Thursday, August 4, 2011

Should California Recognize Tribal Court Rulings?

Can some tribes be trusted to follow the law?  We know first hand that Pechanga Band of Luiseno Indians doesn't even follow their own constitution.  Malcolm Maclachlan has the story in Capitol Weekly:

An initiative undertaken by George last year may lead California to formally recognize civil judgments from tribal courts.

Of the 109 federally recognized tribes in the state, nearly 20 operate their own court systems. Another dozen or so have started running limited court systems, or are actively exploring the idea. These courts oversee tribal members on tribal lands. Their authority rests on the limited sovereignty of Indian tribes, who operate as semi-autonomous nations within U.S. borders.

The proposed bill would use a lesser standard — comity. This means that non-tribal members could appeal judgments against them in state court on the grounds that they did not receive due process or that the court showed bias. This is the same system used in other courts that recognize tribal civil judgments, including Maine, South Dakota, Wisconsin and Wyoming.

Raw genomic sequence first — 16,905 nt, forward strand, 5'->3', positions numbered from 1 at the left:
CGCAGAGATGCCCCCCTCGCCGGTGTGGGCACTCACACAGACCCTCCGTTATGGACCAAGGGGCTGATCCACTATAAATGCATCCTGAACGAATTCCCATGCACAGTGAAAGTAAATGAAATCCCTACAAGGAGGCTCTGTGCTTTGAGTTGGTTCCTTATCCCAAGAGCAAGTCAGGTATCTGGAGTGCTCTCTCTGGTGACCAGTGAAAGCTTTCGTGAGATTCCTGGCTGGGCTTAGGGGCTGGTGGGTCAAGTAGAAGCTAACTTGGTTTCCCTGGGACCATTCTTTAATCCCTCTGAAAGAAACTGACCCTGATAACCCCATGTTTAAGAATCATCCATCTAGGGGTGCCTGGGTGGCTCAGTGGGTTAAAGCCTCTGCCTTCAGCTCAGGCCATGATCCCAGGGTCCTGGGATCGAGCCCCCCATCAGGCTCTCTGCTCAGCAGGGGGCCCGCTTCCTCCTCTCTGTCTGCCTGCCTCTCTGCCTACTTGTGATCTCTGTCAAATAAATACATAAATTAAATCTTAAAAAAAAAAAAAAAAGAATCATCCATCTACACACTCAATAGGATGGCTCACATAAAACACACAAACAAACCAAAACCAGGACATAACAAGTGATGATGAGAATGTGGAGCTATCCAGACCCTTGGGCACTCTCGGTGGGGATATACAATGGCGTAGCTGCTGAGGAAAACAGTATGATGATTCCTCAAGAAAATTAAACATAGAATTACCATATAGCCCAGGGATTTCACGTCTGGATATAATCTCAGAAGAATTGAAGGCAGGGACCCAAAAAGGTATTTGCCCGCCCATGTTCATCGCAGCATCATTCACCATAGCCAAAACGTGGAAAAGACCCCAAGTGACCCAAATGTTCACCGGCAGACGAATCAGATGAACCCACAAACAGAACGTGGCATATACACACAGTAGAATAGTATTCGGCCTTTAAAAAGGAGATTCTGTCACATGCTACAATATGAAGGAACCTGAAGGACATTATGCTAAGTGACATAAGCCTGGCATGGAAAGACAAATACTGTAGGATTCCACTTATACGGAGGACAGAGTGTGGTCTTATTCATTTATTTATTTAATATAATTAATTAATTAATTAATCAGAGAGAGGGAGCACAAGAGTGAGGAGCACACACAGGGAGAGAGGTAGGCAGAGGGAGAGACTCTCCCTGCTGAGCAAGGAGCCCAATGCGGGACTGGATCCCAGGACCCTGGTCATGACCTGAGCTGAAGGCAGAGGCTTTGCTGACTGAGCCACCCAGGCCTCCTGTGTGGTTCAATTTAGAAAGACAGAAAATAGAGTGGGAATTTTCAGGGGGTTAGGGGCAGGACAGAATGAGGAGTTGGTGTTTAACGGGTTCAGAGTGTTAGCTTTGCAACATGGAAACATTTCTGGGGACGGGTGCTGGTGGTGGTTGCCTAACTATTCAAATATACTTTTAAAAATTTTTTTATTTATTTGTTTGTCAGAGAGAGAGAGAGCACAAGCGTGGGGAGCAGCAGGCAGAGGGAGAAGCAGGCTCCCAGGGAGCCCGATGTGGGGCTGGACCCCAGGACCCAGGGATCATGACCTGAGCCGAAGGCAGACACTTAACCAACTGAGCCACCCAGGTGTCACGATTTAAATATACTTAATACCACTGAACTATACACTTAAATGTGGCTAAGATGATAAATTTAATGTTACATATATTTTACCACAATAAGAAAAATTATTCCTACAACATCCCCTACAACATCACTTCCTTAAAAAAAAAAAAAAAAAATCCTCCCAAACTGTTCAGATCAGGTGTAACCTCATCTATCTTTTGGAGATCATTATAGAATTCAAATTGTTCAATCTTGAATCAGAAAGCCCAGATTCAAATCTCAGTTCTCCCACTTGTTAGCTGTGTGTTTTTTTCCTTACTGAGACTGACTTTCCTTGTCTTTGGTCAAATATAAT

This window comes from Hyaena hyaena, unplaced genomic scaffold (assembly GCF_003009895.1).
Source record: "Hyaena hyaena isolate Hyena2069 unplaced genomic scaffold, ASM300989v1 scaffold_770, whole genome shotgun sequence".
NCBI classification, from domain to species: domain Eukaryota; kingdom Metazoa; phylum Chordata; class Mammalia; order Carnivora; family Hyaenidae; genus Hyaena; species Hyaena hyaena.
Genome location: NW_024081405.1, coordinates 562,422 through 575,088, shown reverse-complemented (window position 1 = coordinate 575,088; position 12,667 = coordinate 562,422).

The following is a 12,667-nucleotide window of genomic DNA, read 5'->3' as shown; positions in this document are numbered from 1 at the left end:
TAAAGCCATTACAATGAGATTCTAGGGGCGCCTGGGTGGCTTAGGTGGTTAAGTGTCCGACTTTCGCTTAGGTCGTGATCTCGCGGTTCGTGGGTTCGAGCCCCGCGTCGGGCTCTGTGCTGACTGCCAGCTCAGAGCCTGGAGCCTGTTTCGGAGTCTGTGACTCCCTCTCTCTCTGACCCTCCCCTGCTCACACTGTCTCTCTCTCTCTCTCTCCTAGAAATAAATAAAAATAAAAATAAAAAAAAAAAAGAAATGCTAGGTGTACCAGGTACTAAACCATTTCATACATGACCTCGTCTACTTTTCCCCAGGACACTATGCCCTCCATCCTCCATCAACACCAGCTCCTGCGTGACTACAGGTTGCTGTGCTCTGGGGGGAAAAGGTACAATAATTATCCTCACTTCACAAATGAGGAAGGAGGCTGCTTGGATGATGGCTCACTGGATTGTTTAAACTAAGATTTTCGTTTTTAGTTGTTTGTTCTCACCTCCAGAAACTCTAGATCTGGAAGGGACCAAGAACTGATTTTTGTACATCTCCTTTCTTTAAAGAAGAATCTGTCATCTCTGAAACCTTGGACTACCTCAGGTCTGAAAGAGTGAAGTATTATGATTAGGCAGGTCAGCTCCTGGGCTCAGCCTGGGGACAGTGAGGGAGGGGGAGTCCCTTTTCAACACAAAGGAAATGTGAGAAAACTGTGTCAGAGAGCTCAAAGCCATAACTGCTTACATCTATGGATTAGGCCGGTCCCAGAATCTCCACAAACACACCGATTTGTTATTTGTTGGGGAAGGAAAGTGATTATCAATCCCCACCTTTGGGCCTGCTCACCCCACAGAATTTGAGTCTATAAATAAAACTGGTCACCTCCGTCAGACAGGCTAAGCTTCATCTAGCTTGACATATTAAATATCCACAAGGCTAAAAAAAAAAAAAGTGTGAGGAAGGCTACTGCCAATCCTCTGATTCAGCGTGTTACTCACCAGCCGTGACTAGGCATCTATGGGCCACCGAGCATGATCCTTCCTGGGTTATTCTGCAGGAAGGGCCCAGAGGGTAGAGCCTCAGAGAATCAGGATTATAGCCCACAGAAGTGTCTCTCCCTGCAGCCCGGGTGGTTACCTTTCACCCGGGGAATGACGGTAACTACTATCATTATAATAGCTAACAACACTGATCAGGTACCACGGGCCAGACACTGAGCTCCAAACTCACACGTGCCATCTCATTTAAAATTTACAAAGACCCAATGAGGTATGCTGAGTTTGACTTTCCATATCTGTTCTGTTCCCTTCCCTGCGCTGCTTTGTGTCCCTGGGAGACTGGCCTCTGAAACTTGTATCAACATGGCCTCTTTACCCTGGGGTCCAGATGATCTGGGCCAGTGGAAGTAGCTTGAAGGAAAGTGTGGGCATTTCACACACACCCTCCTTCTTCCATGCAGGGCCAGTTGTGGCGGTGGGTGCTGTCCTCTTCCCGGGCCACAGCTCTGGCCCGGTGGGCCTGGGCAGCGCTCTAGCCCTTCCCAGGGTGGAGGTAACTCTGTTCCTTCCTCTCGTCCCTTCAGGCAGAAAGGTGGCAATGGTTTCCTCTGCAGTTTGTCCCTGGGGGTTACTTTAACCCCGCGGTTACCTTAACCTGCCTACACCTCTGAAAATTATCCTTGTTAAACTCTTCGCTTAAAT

“Due process questions can be reviewed by the state superior court in deciding whether to recognize the tribal court judgment,” Gede said. “This is reasonably well-written and well thought out, and provides pretty solid protections for a defendant in civil matters.”

The law would also recognize tribal courts from other states. There are about 650,000 American Indians living in California, and over half of them are members of tribes based in other states. In fact, the numbers of Cherokee and Navajo tribal members living in the state dwarfs the membership of many California tribes.


There is an existing state law that technically makes some monetary judgments in tribal courts enforceable on non-Indians. The Uniform Foreign-Country Money Judgment Recognition Act covers only some types of judgments. It also flips the equation, forcing a tribe or individual Indian who has won a judgment to essentially litigate the case all over again in state courts, according to an AOC analysis.


“There’s a history here,” Edwards said. “The state courts didn’t trust tribal courts, traditionally. They didn’t think due process was going on there.”      OP:    Pechanga denied due process to both the Apis and Hunter Clan....

READ MORE AT CAPITOL WEEKLY
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